Sunday, April 25, 2021

281. Aaron's Rod

Aaron's Rod
D.H. Lawrence
1922
Around 350 pages





















Even as a D.H. Lawrence fan, I think he is overrepresented on this List. This is one of his entries that I would label as expendable. Apparently the Listmakers agreed and removed this one from subsequent editions. But a so-so Lawrence novel is still pretty good.

Aaron Sisson is a union official in the coal mines of the English Midlands. He decides to walk out on his wife and kids to pursue his dream of becoming a celebrated flautist. He eventually ends up in Florence, swimming in circles he certainly wouldn't have been exposed to if he decided to be a good dad.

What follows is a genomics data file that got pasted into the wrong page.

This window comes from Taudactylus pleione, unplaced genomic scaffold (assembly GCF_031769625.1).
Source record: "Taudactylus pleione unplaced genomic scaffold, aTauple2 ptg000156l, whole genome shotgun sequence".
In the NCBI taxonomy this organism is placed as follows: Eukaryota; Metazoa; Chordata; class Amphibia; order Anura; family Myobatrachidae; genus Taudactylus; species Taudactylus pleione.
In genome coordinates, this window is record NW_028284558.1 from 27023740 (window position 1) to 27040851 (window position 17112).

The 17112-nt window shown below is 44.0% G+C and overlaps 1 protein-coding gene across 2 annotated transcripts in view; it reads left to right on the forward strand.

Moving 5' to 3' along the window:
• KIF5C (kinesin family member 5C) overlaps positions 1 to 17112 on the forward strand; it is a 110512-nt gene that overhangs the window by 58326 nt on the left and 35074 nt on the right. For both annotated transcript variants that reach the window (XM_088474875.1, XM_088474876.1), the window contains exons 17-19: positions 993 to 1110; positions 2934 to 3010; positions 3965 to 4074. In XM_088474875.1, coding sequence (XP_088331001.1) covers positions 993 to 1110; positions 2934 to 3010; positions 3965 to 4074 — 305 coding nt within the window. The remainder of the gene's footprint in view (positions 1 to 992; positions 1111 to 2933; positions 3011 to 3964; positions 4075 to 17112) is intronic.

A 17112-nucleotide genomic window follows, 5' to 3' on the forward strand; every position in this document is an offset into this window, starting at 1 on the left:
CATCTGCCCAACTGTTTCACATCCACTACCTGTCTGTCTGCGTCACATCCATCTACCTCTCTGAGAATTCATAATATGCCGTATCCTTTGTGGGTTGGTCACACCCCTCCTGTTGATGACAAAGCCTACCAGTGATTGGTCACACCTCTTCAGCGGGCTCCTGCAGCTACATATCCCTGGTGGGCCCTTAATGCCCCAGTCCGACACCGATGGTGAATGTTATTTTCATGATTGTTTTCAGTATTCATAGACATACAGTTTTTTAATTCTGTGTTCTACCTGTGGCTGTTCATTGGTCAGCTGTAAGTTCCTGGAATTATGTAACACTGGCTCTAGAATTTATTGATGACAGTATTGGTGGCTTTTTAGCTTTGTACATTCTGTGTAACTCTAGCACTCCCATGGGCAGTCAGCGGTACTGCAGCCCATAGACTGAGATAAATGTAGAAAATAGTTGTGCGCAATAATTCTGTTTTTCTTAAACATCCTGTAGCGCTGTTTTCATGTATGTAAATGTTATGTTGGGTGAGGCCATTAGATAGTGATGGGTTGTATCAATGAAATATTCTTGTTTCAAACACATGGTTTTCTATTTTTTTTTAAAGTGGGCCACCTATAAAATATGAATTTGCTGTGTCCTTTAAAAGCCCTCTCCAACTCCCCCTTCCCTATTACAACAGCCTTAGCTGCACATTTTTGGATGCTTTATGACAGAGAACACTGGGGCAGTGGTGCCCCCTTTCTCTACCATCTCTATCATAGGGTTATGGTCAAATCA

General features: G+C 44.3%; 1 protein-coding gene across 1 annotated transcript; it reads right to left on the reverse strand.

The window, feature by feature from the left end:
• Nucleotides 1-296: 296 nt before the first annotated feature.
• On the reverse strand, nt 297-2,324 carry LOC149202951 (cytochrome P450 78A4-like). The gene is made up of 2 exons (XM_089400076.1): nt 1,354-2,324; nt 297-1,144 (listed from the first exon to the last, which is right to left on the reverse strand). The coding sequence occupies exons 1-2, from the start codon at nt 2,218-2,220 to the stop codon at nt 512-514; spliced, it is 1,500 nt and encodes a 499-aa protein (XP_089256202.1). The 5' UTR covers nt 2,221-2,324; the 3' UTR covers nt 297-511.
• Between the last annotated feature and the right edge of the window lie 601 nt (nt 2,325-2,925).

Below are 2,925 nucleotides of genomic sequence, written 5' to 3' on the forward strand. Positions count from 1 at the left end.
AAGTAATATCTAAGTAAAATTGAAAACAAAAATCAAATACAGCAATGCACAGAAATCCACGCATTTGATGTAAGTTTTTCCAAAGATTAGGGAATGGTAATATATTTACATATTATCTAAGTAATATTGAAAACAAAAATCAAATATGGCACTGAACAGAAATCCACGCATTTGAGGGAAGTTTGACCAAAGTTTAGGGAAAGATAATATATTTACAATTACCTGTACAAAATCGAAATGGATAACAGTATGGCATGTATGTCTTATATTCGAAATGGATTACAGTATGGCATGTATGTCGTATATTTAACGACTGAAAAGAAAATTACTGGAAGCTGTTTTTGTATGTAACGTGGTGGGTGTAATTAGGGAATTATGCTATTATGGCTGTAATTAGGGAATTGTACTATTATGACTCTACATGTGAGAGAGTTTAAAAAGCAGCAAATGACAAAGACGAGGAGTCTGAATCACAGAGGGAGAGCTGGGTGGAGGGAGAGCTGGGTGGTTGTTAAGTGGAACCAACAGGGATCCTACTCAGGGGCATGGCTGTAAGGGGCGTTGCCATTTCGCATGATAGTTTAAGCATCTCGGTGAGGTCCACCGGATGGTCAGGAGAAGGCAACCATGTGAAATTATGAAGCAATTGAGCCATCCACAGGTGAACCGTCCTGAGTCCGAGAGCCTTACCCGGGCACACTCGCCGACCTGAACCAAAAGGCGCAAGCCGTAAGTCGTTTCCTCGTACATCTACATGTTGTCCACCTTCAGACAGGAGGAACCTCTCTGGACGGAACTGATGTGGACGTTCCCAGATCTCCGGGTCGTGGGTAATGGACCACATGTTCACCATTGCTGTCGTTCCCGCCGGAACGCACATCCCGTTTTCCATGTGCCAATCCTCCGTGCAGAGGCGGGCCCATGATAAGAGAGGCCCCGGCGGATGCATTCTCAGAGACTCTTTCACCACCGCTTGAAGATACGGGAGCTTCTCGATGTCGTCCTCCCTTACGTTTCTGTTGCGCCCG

It's interesting to see this novel appear right after Babbitt. Babbitt was a man who couldn't bring himself to escape the shackles of his domestic life, to the point where you wonder if he ever had a choice in the matter. Aaron manages to cut ties, but it's difficult to argue that he's much better. So I guess it's all pretty bad. 

It wouldn't be a Lawrence novel without heavy symbolism. Here he is slightly more subtle than he was in The Fox. But only slightly. 

RATING: ***--

Interesting Facts:

Lawrence began writing the novel in 1918, but abandoned it after 11 chapters. He picked it up again in 1921.

UP NEXT: The Last Days of Humanity by Karl Kraus. Technically, this isn't a novel, this is a play. The Listmakers are getting frisky.

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